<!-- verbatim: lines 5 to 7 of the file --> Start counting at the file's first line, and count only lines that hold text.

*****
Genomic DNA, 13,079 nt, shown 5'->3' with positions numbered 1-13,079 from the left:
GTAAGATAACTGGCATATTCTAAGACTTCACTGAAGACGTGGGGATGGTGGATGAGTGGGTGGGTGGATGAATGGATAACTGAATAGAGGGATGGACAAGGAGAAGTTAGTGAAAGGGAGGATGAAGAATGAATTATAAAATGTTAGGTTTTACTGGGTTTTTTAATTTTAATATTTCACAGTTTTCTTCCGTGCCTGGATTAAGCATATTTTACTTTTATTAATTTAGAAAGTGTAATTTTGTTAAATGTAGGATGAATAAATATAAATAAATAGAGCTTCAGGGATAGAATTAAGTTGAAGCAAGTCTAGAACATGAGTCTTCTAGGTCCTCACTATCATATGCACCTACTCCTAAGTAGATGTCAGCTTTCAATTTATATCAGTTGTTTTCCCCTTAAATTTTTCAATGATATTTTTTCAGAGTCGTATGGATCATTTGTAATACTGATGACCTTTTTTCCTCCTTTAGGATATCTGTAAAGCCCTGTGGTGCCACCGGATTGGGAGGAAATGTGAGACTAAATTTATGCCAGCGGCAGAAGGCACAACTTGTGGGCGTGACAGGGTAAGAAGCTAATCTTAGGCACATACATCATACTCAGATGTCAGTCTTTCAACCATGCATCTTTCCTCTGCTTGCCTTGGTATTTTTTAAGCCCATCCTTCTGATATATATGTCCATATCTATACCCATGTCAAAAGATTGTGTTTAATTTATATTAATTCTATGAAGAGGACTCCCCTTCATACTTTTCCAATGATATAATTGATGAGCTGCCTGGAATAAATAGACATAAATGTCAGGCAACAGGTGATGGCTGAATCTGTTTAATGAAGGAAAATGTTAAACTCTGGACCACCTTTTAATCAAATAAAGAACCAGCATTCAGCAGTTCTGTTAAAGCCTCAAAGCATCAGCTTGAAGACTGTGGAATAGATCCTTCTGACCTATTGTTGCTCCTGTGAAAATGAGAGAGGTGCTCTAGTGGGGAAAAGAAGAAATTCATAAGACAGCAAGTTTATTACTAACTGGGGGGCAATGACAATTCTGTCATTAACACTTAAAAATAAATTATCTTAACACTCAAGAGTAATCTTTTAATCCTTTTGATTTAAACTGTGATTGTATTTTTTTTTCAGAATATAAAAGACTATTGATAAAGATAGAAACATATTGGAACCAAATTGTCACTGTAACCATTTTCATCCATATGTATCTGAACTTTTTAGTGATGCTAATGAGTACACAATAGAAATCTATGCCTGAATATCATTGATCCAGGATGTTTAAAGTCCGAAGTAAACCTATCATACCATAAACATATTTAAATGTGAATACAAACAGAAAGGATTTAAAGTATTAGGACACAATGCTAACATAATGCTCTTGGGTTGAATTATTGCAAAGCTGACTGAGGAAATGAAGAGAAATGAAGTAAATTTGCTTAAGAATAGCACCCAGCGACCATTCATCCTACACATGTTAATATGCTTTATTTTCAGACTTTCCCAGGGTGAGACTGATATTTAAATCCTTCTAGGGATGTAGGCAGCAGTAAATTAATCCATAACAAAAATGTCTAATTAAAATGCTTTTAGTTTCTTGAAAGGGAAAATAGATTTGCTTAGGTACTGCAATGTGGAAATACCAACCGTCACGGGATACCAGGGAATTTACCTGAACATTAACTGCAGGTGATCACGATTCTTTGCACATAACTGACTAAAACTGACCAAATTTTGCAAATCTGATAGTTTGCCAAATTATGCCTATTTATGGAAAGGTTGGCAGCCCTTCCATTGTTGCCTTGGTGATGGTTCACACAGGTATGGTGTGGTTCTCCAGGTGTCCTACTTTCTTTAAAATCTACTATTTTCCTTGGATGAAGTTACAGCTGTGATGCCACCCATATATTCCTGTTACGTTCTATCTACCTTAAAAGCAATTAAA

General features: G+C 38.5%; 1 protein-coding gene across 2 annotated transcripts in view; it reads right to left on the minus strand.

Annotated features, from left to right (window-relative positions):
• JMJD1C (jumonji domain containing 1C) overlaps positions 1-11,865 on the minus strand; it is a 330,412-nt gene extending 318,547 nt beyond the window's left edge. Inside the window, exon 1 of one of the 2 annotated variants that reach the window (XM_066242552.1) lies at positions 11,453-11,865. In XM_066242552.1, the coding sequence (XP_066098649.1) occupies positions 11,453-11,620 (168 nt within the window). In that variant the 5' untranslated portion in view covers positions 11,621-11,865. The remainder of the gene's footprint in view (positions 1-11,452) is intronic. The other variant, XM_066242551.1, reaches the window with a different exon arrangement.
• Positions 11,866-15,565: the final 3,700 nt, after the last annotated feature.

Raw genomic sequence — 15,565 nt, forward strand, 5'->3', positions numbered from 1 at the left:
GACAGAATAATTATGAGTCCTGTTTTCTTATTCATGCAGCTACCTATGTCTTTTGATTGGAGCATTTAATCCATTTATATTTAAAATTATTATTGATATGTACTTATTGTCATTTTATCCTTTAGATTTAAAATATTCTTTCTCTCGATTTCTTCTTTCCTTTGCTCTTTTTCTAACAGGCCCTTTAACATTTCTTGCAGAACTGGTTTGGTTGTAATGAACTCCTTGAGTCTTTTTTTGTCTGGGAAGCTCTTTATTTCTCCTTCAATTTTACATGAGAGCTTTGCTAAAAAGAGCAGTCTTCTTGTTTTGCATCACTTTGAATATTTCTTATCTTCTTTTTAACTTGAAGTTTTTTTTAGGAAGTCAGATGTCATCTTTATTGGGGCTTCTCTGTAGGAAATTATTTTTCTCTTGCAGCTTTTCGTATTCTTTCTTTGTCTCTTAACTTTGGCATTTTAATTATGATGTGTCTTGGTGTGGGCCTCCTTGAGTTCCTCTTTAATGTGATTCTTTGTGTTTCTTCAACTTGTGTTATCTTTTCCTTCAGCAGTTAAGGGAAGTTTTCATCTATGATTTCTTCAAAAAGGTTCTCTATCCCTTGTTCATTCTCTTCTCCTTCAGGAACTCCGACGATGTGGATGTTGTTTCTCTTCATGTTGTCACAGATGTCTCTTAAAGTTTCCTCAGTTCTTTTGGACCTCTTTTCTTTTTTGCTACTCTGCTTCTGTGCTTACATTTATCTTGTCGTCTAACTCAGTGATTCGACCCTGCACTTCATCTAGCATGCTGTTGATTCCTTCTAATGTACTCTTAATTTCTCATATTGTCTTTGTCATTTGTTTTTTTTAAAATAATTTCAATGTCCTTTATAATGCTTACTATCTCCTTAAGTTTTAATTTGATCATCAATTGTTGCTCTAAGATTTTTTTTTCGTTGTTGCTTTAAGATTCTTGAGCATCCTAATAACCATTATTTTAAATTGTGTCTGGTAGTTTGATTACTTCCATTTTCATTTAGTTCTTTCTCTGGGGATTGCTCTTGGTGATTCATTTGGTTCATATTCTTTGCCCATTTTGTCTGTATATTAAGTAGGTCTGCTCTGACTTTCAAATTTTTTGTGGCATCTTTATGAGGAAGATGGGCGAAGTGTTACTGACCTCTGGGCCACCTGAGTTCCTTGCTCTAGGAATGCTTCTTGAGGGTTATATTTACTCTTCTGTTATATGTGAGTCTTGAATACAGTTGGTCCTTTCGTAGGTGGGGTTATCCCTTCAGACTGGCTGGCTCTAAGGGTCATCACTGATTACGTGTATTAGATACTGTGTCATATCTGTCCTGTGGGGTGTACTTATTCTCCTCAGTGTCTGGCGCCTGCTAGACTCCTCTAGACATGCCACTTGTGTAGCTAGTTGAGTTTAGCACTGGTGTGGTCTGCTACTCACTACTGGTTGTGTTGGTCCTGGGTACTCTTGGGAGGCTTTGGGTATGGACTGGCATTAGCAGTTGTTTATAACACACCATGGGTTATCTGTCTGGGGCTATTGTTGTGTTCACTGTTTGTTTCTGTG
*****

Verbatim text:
• JMJD1C (jumonji domain containing 1C) overlaps positions 1-11,865 on the minus strand; it is a 330,412-nt gene extending 318,547 nt beyond the window's left edge. Inside the window, exon 1 of one of the 2 annotated variants that reach the window (XM_066242552.1) lies at positions 11,453-11,865. In XM_066242552.1, the coding sequence (XP_066098649.1) occupies positions 11,453-11,620 (168 nt within the window). In that variant the 5' untranslated portion in view covers positions 11,621-11,865. The remainder of the gene's footprint in view (positions 1-11,452) is intronic. The other variant, XM_066242551.1, reaches the window with a different exon arrangement.
• Positions 11,866-15,565: the final 3,700 nt, after the last annotated feature.

Raw genomic sequence — 15,565 nt, forward strand, 5'->3', positions numbered from 1 at the left: